Scavengers by Darren Simpson

The Blurb On The Back:

Follow the rules.

Babagoo’s always right.

Believe only Babagoo.

Respect your fear.

Never go looking outside.

Never rise above the wall.

Landfill has lived his whole life as a scavenger, running with wooflings, swimming with turtles and feasting on whatever he can catch.

Old Babagoo has always looked after him – on one condition.  Follow Babagoo’s rules.  And the most important rule of all is NEVER go beyond the wall.

But Landfill longs to venture Outside.  And some rules are made to be broken.

You can order SCAVENGERS by Darren Simpson from Amazon USAAmazon UK, Waterstone’s or Bookshop.org UK.  I earn commission on any purchases made through these links.

The Review (Cut For Spoilers):

Landfill has lived his whole life in Hinterland, an area of disused industrial land protected from the Outside by a large wall.  He shares the Hinterland with a variety of creatures – including wooflings like Woolf the husky and Vonnegut the alsatian, a squirrel called Joyce, Atwood the cat and a goat called Kafka.  He is looked after by Babagoo, who has raised him since he was a baby and who keeps him safe from the diseased Outsiders, venturing out to the Spit Pit to pick up food and supplies.  But Landfill also has to obey Babagoo’s many rules such as Babagoo is always right; believe only Babagoo; never go looking outside and never rise above the wall.

Landfill’s never questioned Babagoo’s rules before because he knows that they’re to keep him safe from the Outside and the sickness that turns Outsiders rotten.  The older he gets, however, the more he wants to see the Outside for himself.  And then, one day, he catches Babagoo in a lie and realises that things may not be as they seem.  The only way to find out, though, is to go Outside himself ..

Darren Simpson’s debut dystopian novel for children aged 11+ is a clever, sophisticated character piece with many layers to it that advanced readers and adults will equally get a great deal from, not least because it constantly makes you question your assumptions.  This is one of those books that deserves to be on book award shortlists and I look forward to reading Simpson’s next novel.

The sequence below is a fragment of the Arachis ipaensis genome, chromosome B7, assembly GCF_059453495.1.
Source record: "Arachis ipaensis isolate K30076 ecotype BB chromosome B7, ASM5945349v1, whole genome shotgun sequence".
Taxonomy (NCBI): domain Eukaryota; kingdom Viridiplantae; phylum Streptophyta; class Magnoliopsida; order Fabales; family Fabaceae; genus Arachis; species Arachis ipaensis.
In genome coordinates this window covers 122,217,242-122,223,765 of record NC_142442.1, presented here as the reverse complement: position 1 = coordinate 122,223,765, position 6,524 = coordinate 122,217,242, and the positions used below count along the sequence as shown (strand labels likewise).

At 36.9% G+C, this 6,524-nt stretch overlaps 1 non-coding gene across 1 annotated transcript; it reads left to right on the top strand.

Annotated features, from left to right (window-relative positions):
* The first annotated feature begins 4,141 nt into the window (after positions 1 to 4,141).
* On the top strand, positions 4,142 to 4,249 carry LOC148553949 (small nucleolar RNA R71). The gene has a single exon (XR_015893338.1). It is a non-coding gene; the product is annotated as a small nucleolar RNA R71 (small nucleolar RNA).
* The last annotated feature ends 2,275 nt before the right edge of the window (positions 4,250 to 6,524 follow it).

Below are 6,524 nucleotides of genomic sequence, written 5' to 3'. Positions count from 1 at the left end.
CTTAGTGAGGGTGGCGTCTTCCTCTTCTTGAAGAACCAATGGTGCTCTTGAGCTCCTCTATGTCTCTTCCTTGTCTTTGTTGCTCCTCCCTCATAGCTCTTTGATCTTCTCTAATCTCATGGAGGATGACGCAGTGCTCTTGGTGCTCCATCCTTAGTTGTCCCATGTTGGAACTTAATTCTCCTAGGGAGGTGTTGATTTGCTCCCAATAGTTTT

It’s difficult to summarise this book without ruining it because so much of the joy lies in its ambiguity.  Simpson doesn’t explain what’s going on – you only get what Landfill understands from what Babagoo has told him and then his perspective on the world around him (including the sinister Hunger’s Eye) so there’s a constant mystery about what exactly is going on, whether Babagoo is lying to Landfill and what the real deal is.  Some answers come when an Outsider finds their way into Hinterland (and the way Simpson handles Landfill’s reaction is beautifully drawn, especially his confusion, fear but also longing to know more) but even then Simpson retains ambiguity up until the end and while I don’t normally like open endings, I thought that this was very well done.

At the heart of the story is the relationship between Landfill and Babagoo, which I found fascinating.  Simpson gives it so many layers – they love each other but Babagoo is also abusive, conniving, possibly lying about a number of things and possibly mentally ill while Landfill possibly has issues of his own, given his conversations with Longwhite, and is certainly lonely and wondering about his own history and where he fits in.  His gradual realisation that Babagoo may be lying to him and the questions it causes in him is really well depicted.  Also well done is the idea that Hinterland – with its dirt and broken buildings and deprivation – is a paradise of sorts that slowly breaks down as the relationship between Babagoo and Landfill becomes more fractured.  For the most part it’s easy to visualise its geography, but there were a couple of scenes where I was left a little confused (although this is a minor gripe).

Ultimately, there is so much going on within this book that I think advanced readers in particular will enjoy it – especially as there are some discussion points at the back that can frame a conversation with teachers or parents – and it’s the type of book that deserves to be on awards lists. 

Thanks to the Amazon Vine Programme for the review copy of this book.

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